As of Oct. 1, doctors deemed principal accountable providers — or “quarterbacks” as Selig refers to them — will get bonus payments if their episode-of-care costs fall within the “commendable” range. That means their costs were lower than the thresholds established by the three insurance providers. It’s the carrot of a carrot-and-stick approach. The stick? Their participation is not voluntary. It’s required for all providers who participate in Medicaid or the two insurance plans, and treat patients with these conditions.
Providers will receive quarterly reports tracking their spending in relation to the average. Those who fall in the “acceptable” range will be reimbursed as usual. Both Selig and Spaulding expect most practitioners to hit the average.
For those who exceed Medicaid’s acceptable cost range, the state will withhold part of the provider’s reimbursement check. The private plans will follow a similar approach, according to Spaulding.
To introduce this program, Medicaid and the two private plans met with physicians and provider groups across the state. Initially, the providers were concerned that such a shared-savings program would either lead to medical rationing or a once-size-fits-all approach.
“[Rationing of care] came up at nearly every meeting,” said David Wroten, the executive vice president of the Arkansas Medical Society.
But ultimately, most found the program had built-in “flexibility” — allowing them to treat patients well while still being mindful of costs. “We’re not trying to get between the doctor and any specific patient. With each case [the provider] needs to do what they think is best, and we know there is going to be a lot of variation,” said Selig.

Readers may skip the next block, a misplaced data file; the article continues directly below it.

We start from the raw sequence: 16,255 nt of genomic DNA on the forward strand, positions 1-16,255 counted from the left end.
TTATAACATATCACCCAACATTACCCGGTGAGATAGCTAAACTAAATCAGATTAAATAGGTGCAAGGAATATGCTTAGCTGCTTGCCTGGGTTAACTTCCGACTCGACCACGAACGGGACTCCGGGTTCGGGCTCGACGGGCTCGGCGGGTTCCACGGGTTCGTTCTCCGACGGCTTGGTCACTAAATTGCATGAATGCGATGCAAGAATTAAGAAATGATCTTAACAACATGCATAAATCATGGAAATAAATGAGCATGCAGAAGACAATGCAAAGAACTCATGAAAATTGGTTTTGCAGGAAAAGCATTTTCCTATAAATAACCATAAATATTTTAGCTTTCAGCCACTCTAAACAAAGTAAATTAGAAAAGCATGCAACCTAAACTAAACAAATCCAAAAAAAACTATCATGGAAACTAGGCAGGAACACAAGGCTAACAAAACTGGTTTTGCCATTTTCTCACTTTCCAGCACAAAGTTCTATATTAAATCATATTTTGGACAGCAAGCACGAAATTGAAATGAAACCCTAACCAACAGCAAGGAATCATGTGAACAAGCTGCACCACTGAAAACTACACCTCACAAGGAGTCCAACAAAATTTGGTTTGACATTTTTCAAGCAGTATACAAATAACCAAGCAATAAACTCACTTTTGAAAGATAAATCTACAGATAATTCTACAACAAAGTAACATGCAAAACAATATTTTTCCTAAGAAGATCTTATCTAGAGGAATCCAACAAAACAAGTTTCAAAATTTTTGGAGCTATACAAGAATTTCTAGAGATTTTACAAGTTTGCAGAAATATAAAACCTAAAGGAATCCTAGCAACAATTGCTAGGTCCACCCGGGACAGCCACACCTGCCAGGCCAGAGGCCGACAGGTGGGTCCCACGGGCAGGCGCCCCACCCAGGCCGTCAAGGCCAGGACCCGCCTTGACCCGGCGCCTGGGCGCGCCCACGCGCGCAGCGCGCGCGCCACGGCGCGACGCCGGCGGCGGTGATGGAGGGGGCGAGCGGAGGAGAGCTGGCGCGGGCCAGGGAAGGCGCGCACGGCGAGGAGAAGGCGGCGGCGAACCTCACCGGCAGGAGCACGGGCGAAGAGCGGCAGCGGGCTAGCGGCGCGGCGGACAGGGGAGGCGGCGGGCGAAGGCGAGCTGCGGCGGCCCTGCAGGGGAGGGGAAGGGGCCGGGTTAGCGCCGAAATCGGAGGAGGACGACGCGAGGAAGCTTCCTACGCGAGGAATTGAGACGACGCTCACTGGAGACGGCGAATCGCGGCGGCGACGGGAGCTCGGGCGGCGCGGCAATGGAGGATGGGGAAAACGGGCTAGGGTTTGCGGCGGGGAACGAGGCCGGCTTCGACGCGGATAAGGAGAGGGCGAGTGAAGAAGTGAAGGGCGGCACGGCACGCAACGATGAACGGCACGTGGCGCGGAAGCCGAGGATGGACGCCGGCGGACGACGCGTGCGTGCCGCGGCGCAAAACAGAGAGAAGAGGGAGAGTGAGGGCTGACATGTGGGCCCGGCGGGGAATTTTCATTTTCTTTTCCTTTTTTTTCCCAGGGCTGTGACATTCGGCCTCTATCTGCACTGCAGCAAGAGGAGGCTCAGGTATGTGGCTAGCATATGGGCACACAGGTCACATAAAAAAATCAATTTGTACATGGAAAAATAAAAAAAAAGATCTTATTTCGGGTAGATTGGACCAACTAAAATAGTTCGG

So far, the response has been positive. Selig said that providers have told him they never had the data before to compare the costs of x-rays, implants or the other services that make up a patient’s treatment and that information has led doctors to communicate with hospitals, nursing homes, pharmacists and others.
“It’s actually been very gratifying,” Selig said. “We’ve had providers call us and say, ‘Can you tell me what these other services cost that I’ve been ordering because I’ve never really worried about that.’ Now they are seeing their reports and some of them are saying, ‘I actually want to understand these costs and if I can manage those costs better and still provide good care, I’m happy to do that.'”
By collaborating with the private plans, Medicaid is able to accomplish changes on a scale it may not have been able to do alone, said Selig. The goal, he added, is not to set prices. Instead, he said, “we are all just trying to give consistent signals to the providers,” so they can monitor their spending.
“It’s a work in progress,” Governor Mike Beebe told Stateline news service. “It could be that we need to tweak it and make changes as we see the need. We don’t in any way want to direct doctors or hurt their ability to deliver quality care.” But doing nothing, he says, is not an option.
Spaulding said the regular cost reports will give Arkansas’ payment system transparency. “We think that over time we are going to create a bend in the trend,” he said. “A good number of providers will share savings without making much of a change at all,” but he also doesn’t expect his company will be doling out an overwhelming number of bonus payments.
And from a national perspective, the initiative could change the health system’s incentives, explained Matt Salo, executive director of the National Association of Medicaid Directors. “A lot of other states are looking to Arkansas to see how this turns out.”